A Deontological Approach to the Rationality of Science
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How are we to characterize the rationality of science? It is usual to suggest that science, like many human enterprises, has an aim and that the activities of its practitioners are rational to the extent that they promote the realization of this aim. Scientific methodology, on this account, involves determining how this aim is to be optimally pursued. Whatever distinguishes science from other human activities lies in the peculiar nature of the aim of this activity. For insofar as it is rational, its rationality is just the instrumental rationality that is familiar in other contexts — and consists, in particular, in the adaptation of the means adopted to the aim pursued. This view is very widespread. I reject this view. Following up a hint by John Harsanyi, I aim to develop here an alternative to the instrumental account of the rationality of science which has for so long prevailed unchallenged. Adapting some insights from contemporary political theory, I aim to develop a deontological account of the rationality of science. I begin by considering some possible attitudes to the existence of disagreement — for it is, in my view, in response to the fact of disagreement that the need for a method of science in fact makes itself felt. I consider relativistic, dogmatic, and ‘liberal’ attitudes to disagreement, and I try to show that the liberal attitude is the only rational attitude to adopt in the face of disagreement. I then consider the responses to disagreement which are appropriate for those who have, rationally, adopted a liberal attitude to it.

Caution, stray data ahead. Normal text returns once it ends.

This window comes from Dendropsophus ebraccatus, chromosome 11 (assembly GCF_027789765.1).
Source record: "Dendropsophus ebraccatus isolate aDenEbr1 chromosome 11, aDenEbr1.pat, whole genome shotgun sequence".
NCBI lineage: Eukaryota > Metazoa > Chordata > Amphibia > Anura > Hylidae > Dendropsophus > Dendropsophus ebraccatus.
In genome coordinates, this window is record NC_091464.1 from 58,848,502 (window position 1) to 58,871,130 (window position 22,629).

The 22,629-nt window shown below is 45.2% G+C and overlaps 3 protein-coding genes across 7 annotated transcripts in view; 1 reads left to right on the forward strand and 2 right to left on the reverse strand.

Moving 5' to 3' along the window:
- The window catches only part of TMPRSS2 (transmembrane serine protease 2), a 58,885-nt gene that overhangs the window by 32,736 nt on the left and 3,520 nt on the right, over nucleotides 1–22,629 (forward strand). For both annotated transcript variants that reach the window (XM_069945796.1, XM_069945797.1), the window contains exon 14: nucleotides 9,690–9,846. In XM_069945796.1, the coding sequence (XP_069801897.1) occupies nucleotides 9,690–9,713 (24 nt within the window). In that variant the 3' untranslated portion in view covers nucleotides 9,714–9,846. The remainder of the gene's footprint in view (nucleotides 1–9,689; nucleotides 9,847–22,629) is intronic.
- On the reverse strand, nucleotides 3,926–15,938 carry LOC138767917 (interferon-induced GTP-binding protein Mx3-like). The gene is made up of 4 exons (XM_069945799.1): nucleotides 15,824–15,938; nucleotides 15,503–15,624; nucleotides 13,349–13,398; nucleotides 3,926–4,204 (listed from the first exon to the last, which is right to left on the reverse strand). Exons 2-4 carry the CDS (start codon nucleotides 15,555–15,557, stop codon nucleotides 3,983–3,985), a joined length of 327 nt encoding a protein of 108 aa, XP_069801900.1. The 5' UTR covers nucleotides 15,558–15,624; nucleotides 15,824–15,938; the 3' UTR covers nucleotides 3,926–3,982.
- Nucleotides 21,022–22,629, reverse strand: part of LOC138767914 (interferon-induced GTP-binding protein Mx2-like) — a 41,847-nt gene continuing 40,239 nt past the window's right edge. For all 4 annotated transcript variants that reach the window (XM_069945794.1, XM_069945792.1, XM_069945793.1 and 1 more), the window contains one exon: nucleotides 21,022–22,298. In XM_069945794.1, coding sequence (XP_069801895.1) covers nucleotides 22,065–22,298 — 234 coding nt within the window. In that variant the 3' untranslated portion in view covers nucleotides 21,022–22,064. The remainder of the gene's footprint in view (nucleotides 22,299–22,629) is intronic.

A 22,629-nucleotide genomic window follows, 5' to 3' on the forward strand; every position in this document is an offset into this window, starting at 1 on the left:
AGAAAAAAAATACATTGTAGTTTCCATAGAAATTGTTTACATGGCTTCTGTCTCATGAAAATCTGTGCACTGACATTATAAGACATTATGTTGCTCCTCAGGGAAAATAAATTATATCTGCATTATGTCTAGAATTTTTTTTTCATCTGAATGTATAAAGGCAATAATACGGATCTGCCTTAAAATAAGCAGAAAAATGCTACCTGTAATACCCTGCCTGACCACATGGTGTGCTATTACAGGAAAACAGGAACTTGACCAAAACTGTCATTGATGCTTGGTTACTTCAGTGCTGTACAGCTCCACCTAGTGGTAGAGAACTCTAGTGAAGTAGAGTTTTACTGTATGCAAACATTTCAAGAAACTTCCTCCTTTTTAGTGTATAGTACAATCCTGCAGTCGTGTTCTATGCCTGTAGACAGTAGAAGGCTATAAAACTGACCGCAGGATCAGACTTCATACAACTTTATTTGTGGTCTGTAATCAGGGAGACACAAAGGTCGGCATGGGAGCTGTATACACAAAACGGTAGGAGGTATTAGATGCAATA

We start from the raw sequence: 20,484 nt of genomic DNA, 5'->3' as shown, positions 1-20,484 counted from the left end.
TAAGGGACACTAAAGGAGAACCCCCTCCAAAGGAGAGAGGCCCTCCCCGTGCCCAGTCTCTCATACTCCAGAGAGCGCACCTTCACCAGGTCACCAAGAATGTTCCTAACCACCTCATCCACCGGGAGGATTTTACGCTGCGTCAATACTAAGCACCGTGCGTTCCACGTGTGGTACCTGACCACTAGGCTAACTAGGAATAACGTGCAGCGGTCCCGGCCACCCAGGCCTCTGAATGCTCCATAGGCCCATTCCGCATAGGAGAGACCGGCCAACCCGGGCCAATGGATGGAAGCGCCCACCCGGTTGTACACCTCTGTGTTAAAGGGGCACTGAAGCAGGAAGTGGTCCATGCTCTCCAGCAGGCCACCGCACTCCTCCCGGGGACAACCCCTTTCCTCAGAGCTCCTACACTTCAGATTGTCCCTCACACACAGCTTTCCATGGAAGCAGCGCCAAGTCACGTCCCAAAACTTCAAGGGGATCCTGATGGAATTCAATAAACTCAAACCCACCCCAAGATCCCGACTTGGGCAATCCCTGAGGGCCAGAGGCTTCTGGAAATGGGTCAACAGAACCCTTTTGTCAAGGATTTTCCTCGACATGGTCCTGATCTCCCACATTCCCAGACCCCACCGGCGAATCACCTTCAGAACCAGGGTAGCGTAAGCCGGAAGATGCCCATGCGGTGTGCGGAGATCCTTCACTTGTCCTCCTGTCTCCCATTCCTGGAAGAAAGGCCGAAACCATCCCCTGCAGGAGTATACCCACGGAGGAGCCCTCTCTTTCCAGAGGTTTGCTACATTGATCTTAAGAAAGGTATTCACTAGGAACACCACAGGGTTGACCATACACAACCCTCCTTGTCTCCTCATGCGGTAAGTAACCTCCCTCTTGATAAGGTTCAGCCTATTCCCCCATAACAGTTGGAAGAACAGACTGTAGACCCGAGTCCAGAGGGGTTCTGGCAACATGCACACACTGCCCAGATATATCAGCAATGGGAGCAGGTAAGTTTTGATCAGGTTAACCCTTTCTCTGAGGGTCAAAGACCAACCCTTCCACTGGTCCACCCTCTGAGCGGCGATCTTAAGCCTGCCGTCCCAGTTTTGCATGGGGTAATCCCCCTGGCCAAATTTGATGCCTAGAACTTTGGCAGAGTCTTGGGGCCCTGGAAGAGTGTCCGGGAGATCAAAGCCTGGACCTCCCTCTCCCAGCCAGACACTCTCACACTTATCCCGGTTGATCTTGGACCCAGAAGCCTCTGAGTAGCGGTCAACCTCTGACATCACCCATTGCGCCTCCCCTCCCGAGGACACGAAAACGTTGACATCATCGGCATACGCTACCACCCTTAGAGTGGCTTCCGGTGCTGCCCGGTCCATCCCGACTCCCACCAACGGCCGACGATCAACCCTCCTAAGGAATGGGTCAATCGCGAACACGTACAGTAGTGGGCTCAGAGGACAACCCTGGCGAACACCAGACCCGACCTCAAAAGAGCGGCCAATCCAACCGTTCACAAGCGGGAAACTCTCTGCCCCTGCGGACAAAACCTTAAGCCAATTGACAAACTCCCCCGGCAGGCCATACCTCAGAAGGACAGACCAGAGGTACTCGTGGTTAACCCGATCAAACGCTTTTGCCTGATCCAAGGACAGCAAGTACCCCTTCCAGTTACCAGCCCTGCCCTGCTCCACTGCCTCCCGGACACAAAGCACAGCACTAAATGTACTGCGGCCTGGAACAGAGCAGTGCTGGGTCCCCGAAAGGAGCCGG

KeywordsGood Reason Liberal Attitude Epistemic Significance Coin Land Psychic State
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